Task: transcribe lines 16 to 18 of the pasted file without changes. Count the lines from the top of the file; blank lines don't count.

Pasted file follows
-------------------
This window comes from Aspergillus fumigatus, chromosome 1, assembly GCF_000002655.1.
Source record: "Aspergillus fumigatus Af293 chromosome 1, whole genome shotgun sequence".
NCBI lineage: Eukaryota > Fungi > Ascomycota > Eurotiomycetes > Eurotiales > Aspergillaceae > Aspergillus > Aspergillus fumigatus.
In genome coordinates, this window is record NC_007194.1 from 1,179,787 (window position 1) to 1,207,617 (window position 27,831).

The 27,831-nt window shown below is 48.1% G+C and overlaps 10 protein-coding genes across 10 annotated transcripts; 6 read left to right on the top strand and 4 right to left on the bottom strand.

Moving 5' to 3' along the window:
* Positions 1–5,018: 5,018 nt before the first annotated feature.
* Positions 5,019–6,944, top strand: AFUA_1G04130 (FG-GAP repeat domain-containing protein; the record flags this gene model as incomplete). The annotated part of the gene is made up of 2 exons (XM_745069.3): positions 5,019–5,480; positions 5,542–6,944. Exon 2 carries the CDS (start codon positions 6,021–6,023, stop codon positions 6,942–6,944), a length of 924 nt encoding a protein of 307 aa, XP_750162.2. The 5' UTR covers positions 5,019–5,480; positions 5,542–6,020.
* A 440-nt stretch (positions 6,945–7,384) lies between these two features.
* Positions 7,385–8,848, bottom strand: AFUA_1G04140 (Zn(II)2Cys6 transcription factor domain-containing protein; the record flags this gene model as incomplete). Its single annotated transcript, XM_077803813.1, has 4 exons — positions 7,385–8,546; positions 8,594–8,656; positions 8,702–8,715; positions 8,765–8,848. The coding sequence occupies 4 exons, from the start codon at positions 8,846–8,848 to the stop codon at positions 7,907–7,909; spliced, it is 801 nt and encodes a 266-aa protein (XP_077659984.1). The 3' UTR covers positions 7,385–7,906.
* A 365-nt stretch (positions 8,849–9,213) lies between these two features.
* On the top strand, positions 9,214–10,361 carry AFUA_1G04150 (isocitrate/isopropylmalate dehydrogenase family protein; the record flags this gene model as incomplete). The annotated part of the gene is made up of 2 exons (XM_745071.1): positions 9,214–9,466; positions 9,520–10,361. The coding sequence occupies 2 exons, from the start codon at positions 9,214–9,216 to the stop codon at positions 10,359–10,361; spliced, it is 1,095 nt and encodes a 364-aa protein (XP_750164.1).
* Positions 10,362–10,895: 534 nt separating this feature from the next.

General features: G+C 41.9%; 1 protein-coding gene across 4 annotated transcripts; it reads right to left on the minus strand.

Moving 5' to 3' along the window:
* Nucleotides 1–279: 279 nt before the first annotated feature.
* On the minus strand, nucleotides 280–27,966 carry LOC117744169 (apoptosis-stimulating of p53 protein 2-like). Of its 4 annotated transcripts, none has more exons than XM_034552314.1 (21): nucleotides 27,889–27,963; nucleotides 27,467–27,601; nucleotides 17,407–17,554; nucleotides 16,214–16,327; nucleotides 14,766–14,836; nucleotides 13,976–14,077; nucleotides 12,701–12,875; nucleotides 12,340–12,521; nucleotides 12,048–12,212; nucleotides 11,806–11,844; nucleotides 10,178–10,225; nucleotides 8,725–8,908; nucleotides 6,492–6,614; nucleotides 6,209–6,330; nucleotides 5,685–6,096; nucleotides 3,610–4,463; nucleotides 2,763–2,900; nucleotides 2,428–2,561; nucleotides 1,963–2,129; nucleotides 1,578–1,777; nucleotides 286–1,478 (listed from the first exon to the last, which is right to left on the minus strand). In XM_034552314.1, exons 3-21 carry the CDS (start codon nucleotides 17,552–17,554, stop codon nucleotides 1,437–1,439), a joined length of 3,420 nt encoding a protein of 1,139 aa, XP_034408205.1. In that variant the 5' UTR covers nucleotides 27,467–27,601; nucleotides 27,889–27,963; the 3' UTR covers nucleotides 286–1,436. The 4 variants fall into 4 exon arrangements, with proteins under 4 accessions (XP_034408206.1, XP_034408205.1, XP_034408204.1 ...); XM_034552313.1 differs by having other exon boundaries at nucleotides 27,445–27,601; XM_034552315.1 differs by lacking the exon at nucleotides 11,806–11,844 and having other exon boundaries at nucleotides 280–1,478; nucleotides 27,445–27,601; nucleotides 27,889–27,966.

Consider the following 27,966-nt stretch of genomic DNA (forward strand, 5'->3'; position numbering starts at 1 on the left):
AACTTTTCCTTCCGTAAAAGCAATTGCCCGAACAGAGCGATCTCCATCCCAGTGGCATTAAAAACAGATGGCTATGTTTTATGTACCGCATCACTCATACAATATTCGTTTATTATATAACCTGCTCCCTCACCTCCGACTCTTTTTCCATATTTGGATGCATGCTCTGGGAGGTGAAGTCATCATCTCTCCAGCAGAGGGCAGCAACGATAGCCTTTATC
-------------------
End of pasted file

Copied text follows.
* Nucleotides 1–279: 279 nt before the first annotated feature.
* On the minus strand, nucleotides 280–27,966 carry LOC117744169 (apoptosis-stimulating of p53 protein 2-like). Of its 4 annotated transcripts, none has more exons than XM_034552314.1 (21): nucleotides 27,889–27,963; nucleotides 27,467–27,601; nucleotides 17,407–17,554; nucleotides 16,214–16,327; nucleotides 14,766–14,836; nucleotides 13,976–14,077; nucleotides 12,701–12,875; nucleotides 12,340–12,521; nucleotides 12,048–12,212; nucleotides 11,806–11,844; nucleotides 10,178–10,225; nucleotides 8,725–8,908; nucleotides 6,492–6,614; nucleotides 6,209–6,330; nucleotides 5,685–6,096; nucleotides 3,610–4,463; nucleotides 2,763–2,900; nucleotides 2,428–2,561; nucleotides 1,963–2,129; nucleotides 1,578–1,777; nucleotides 286–1,478 (listed from the first exon to the last, which is right to left on the minus strand). In XM_034552314.1, exons 3-21 carry the CDS (start codon nucleotides 17,552–17,554, stop codon nucleotides 1,437–1,439), a joined length of 3,420 nt encoding a protein of 1,139 aa, XP_034408205.1. In that variant the 5' UTR covers nucleotides 27,467–27,601; nucleotides 27,889–27,963; the 3' UTR covers nucleotides 286–1,436. The 4 variants fall into 4 exon arrangements, with proteins under 4 accessions (XP_034408206.1, XP_034408205.1, XP_034408204.1 ...); XM_034552313.1 differs by having other exon boundaries at nucleotides 27,445–27,601; XM_034552315.1 differs by lacking the exon at nucleotides 11,806–11,844 and having other exon boundaries at nucleotides 280–1,478; nucleotides 27,445–27,601; nucleotides 27,889–27,966.

Consider the following 27,966-nt stretch of genomic DNA (forward strand, 5'->3'; position numbering starts at 1 on the left):